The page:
Al Capone began his mob activity in Chicago in 1920, at the invitation of Johnny Torrio, a street gang leader at the time. Five years later, he took the leadership of the gang after Torrio was seriously wounded.
After that, it’s all history. He built himself a ferocious reputation among the mob rivalries at the times, his main interest being to control most of the racketeering businesses that were happening in Chicago.
The more he killed and took over control of a business, the more fearful he became. Because the law enforcement in that period didn’t have the capacity needed to prosecute Al Capone’s for everything he had done, they charged him for not paying his tax returns.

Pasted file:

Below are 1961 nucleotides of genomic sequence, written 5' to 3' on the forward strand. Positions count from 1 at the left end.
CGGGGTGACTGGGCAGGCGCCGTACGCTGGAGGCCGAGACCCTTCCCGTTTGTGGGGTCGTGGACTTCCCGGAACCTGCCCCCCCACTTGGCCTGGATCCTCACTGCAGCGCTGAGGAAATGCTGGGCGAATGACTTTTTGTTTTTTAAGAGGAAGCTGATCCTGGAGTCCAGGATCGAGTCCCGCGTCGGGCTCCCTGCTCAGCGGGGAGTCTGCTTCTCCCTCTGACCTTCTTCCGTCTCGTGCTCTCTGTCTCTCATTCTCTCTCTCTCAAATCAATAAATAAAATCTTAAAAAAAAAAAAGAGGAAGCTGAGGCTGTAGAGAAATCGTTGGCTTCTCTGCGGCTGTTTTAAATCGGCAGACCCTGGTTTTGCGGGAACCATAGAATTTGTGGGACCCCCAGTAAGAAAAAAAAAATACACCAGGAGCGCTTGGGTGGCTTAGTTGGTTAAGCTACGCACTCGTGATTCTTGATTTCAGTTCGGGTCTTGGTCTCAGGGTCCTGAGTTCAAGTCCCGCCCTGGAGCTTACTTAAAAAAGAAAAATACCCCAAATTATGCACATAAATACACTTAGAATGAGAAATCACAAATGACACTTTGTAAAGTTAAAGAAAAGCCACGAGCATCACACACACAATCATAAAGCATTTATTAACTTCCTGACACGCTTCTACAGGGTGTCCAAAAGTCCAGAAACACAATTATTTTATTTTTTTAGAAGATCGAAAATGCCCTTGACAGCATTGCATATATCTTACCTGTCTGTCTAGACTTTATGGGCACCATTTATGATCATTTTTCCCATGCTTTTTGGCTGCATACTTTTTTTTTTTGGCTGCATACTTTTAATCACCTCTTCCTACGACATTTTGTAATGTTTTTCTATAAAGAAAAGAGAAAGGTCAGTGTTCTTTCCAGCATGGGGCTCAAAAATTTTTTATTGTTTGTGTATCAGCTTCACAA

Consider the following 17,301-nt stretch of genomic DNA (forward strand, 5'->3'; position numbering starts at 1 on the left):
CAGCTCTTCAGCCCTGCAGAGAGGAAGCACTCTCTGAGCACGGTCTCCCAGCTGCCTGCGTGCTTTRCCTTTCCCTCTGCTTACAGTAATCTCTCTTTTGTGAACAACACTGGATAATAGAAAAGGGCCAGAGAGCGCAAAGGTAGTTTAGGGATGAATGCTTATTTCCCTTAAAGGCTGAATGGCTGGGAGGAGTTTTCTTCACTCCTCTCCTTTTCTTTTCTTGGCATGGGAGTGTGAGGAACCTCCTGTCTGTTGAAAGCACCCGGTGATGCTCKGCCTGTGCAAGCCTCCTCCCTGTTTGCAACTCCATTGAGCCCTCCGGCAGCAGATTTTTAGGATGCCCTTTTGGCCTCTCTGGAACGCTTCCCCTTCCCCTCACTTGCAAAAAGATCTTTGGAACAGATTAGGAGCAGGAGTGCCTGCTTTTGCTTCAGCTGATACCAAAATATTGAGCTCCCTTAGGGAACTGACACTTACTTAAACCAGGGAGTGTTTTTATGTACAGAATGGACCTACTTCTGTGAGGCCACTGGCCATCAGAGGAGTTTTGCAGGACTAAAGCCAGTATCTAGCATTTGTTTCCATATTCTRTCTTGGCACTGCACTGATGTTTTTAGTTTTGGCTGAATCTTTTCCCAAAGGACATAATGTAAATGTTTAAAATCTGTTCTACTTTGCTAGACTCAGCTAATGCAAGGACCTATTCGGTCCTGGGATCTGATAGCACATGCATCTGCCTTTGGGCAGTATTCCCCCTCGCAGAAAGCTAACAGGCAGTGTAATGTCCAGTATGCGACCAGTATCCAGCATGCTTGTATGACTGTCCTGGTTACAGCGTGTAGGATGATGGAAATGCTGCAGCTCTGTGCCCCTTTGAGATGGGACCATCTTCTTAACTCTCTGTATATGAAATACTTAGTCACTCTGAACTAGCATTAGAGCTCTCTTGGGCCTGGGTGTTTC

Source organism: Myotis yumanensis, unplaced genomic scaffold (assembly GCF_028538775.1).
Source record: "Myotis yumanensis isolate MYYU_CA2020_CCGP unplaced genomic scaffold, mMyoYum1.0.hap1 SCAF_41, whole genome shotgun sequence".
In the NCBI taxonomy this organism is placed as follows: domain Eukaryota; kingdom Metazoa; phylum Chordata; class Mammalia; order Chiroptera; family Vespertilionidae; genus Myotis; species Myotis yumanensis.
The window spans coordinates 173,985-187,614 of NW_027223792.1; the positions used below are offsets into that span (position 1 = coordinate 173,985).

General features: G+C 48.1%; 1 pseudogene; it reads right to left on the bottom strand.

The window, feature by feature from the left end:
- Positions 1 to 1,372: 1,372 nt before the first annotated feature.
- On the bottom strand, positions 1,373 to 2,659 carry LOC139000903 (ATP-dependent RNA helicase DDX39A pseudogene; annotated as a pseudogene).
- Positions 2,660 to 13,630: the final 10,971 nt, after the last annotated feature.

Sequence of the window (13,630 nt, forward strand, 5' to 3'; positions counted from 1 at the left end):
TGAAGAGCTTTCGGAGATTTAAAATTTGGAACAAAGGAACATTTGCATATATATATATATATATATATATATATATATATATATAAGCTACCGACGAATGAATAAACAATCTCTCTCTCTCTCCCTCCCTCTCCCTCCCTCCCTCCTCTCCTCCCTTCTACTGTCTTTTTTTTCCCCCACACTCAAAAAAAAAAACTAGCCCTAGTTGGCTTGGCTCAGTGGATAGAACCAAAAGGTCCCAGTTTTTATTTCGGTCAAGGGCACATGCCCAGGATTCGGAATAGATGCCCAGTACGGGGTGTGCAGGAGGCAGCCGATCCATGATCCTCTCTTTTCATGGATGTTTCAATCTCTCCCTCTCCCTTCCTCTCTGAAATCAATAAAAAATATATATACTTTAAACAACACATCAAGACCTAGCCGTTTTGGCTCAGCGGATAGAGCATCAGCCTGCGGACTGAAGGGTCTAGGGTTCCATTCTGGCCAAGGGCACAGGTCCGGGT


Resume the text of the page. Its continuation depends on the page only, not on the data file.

In June 1931 Al Capone pleaded guilty to income tax evasion and got charged by the Government for evasion of $215,000(which is around $3.5 million today) in taxes.
Although he had the best lawyers at the time working for him, he didn’t manage to escape his fate and was sent to prison.
He would eventually be released due to his failing health (he had late stage syphilis) and after suffering multiple heart attacks, the man who brought fear and terror to so many, would get to spend the last years of his life at his mansion in Palm Island surrounded by his family where he would pass away on January 25, 1947, aged just 48 years old.